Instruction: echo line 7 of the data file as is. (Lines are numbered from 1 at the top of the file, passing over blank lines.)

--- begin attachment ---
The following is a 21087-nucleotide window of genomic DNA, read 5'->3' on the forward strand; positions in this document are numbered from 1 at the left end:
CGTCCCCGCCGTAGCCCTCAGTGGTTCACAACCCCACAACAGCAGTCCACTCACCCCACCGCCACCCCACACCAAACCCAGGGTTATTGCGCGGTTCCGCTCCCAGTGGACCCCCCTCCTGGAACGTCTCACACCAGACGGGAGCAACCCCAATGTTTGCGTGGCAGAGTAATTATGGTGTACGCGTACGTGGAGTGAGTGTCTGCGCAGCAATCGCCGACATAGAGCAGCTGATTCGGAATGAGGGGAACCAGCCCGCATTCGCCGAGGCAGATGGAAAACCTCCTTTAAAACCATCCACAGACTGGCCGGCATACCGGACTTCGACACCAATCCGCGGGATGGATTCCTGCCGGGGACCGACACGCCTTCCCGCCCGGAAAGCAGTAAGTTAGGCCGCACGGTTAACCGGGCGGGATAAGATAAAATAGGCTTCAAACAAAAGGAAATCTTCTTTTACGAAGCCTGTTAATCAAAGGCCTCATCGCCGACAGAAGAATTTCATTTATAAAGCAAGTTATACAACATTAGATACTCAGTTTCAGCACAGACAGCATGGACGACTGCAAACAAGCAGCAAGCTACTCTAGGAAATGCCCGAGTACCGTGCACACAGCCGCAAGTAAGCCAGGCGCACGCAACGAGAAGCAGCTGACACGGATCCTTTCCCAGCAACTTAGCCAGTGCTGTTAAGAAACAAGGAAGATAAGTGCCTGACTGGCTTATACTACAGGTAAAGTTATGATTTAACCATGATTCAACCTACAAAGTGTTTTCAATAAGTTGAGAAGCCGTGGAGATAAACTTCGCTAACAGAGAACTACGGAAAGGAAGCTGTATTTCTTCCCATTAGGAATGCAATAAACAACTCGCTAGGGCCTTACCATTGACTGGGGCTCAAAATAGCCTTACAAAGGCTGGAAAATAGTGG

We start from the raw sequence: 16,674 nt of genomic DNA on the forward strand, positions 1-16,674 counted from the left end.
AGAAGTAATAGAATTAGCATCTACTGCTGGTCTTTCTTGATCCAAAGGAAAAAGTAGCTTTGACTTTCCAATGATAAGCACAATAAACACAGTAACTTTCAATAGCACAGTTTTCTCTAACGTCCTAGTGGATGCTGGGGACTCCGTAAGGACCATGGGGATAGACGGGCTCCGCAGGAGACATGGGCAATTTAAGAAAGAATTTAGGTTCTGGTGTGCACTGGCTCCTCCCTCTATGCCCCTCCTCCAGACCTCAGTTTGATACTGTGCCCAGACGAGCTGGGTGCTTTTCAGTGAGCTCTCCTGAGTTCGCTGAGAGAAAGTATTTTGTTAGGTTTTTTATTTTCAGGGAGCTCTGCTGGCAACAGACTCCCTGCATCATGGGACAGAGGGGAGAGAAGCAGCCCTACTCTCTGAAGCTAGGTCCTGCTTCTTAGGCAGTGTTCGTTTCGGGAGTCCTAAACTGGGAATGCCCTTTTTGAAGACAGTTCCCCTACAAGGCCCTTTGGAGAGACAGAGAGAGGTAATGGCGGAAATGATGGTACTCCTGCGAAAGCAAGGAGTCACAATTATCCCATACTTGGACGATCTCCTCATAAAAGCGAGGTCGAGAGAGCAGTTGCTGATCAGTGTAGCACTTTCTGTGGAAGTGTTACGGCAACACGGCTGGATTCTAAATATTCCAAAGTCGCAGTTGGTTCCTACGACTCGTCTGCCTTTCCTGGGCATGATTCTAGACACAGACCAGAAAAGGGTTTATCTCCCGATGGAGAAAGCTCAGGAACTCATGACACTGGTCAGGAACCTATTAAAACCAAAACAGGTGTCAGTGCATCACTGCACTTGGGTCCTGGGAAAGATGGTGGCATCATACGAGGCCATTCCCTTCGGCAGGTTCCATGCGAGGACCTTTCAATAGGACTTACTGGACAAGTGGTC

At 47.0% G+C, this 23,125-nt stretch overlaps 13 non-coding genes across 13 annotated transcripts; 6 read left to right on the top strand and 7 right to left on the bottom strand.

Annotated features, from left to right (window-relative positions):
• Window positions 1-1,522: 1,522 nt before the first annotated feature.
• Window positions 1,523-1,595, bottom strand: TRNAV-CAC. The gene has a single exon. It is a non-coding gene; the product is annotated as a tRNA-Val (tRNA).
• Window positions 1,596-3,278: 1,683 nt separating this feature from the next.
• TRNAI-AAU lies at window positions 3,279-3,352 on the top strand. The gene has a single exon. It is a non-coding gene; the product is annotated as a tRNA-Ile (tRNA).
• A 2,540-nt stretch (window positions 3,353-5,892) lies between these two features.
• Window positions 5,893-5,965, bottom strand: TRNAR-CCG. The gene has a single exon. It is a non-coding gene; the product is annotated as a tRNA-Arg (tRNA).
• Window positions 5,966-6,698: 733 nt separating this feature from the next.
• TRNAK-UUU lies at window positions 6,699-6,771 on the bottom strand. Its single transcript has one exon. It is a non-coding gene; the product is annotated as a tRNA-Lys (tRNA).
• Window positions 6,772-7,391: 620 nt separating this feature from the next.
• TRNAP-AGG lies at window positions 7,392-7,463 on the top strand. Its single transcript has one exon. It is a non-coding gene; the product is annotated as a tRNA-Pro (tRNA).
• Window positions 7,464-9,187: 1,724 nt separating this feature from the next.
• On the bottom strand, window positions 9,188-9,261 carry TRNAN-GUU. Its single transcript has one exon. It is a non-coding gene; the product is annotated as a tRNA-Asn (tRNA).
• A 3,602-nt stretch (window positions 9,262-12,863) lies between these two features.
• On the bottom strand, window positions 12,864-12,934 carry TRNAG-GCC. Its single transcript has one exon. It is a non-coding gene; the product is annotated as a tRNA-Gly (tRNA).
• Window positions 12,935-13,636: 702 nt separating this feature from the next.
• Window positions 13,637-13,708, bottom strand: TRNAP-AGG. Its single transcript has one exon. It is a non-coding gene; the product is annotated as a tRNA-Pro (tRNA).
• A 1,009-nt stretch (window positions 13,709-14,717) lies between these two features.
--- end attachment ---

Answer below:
• Window positions 1-1,522: 1,522 nt before the first annotated feature.